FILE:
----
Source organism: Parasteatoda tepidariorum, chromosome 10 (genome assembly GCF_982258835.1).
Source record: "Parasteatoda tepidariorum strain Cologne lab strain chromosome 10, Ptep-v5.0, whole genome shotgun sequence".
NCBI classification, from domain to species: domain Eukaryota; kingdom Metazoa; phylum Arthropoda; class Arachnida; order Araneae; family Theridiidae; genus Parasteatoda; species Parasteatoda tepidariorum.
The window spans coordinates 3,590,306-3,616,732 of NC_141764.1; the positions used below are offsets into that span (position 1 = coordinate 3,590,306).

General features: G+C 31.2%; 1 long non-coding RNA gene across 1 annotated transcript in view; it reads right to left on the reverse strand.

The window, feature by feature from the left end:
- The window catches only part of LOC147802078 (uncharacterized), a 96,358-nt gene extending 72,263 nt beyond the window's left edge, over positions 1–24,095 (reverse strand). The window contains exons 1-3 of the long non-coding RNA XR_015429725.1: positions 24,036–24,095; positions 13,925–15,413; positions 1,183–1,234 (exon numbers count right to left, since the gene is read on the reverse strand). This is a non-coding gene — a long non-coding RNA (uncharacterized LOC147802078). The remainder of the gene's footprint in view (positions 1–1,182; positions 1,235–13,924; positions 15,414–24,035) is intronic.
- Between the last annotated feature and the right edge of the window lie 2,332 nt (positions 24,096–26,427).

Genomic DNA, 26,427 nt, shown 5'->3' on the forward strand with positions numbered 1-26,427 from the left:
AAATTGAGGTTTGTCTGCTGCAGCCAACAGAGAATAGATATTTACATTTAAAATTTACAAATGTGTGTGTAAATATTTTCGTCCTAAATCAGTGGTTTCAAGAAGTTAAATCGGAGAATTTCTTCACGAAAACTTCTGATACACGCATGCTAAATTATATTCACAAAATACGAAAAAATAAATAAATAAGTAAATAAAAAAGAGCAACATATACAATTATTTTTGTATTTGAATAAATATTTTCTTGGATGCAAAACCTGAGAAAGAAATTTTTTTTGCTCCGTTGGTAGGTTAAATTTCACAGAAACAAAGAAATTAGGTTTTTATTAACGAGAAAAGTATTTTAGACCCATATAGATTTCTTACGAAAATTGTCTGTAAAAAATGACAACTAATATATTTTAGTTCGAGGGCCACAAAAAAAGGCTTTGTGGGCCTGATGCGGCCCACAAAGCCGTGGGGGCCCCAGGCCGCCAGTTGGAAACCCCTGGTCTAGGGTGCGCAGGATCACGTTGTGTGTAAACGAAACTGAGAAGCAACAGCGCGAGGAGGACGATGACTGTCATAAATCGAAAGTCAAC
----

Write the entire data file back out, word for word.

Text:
Source organism: Parasteatoda tepidariorum, chromosome 10 (genome assembly GCF_982258835.1).
Source record: "Parasteatoda tepidariorum strain Cologne lab strain chromosome 10, Ptep-v5.0, whole genome shotgun sequence".
NCBI classification, from domain to species: domain Eukaryota; kingdom Metazoa; phylum Arthropoda; class Arachnida; order Araneae; family Theridiidae; genus Parasteatoda; species Parasteatoda tepidariorum.
The window spans coordinates 3,590,306-3,616,732 of NC_141764.1; the positions used below are offsets into that span (position 1 = coordinate 3,590,306).

General features: G+C 31.2%; 1 long non-coding RNA gene across 1 annotated transcript in view; it reads right to left on the reverse strand.

The window, feature by feature from the left end:
- The window catches only part of LOC147802078 (uncharacterized), a 96,358-nt gene extending 72,263 nt beyond the window's left edge, over positions 1–24,095 (reverse strand). The window contains exons 1-3 of the long non-coding RNA XR_015429725.1: positions 24,036–24,095; positions 13,925–15,413; positions 1,183–1,234 (exon numbers count right to left, since the gene is read on the reverse strand). This is a non-coding gene — a long non-coding RNA (uncharacterized LOC147802078). The remainder of the gene's footprint in view (positions 1–1,182; positions 1,235–13,924; positions 15,414–24,035) is intronic.
- Between the last annotated feature and the right edge of the window lie 2,332 nt (positions 24,096–26,427).

Genomic DNA, 26,427 nt, shown 5'->3' on the forward strand with positions numbered 1-26,427 from the left:
AAATTGAGGTTTGTCTGCTGCAGCCAACAGAGAATAGATATTTACATTTAAAATTTACAAATGTGTGTGTAAATATTTTCGTCCTAAATCAGTGGTTTCAAGAAGTTAAATCGGAGAATTTCTTCACGAAAACTTCTGATACACGCATGCTAAATTATATTCACAAAATACGAAAAAATAAATAAATAAGTAAATAAAAAAGAGCAACATATACAATTATTTTTGTATTTGAATAAATATTTTCTTGGATGCAAAACCTGAGAAAGAAATTTTTTTTGCTCCGTTGGTAGGTTAAATTTCACAGAAACAAAGAAATTAGGTTTTTATTAACGAGAAAAGTATTTTAGACCCATATAGATTTCTTACGAAAATTGTCTGTAAAAAATGACAACTAATATATTTTAGTTCGAGGGCCACAAAAAAAGGCTTTGTGGGCCTGATGCGGCCCACAAAGCCGTGGGGGCCCCAGGCCGCCAGTTGGAAACCCCTGGTCTAGGGTGCGCAGGATCACGTTGTGTGTAAACGAAACTGAGAAGCAACAGCGCGAGGAGGACGATGACTGTCATAAATCGAAAGTCAAC